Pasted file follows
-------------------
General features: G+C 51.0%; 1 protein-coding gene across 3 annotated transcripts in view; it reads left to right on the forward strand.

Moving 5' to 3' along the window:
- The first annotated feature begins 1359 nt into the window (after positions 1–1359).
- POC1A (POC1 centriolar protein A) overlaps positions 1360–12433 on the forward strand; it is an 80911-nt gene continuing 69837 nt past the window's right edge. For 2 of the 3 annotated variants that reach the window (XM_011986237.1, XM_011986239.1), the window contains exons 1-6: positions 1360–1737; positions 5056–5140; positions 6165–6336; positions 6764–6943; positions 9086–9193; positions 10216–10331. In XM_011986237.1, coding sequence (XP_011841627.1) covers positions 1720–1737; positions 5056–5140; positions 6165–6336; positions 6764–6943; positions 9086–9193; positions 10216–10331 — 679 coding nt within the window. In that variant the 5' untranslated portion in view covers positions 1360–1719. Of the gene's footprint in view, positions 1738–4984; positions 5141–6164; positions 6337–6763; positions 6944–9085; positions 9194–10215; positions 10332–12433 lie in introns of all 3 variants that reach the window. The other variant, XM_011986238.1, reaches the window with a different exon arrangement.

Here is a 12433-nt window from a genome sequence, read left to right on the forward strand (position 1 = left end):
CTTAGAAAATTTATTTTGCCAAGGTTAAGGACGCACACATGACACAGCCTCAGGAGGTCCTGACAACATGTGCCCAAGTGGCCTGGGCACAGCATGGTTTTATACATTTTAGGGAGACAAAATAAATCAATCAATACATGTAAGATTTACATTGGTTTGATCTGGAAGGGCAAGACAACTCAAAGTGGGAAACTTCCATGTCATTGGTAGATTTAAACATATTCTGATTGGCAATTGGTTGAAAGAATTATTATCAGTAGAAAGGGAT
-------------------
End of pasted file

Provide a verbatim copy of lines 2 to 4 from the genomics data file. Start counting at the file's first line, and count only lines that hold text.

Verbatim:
Moving 5' to 3' along the window:
- The first annotated feature begins 1359 nt into the window (after positions 1–1359).
- POC1A (POC1 centriolar protein A) overlaps positions 1360–12433 on the forward strand; it is an 80911-nt gene continuing 69837 nt past the window's right edge. For 2 of the 3 annotated variants that reach the window (XM_011986237.1, XM_011986239.1), the window contains exons 1-6: positions 1360–1737; positions 5056–5140; positions 6165–6336; positions 6764–6943; positions 9086–9193; positions 10216–10331. In XM_011986237.1, coding sequence (XP_011841627.1) covers positions 1720–1737; positions 5056–5140; positions 6165–6336; positions 6764–6943; positions 9086–9193; positions 10216–10331 — 679 coding nt within the window. In that variant the 5' untranslated portion in view covers positions 1360–1719. Of the gene's footprint in view, positions 1738–4984; positions 5141–6164; positions 6337–6763; positions 6944–9085; positions 9194–10215; positions 10332–12433 lie in introns of all 3 variants that reach the window. The other variant, XM_011986238.1, reaches the window with a different exon arrangement.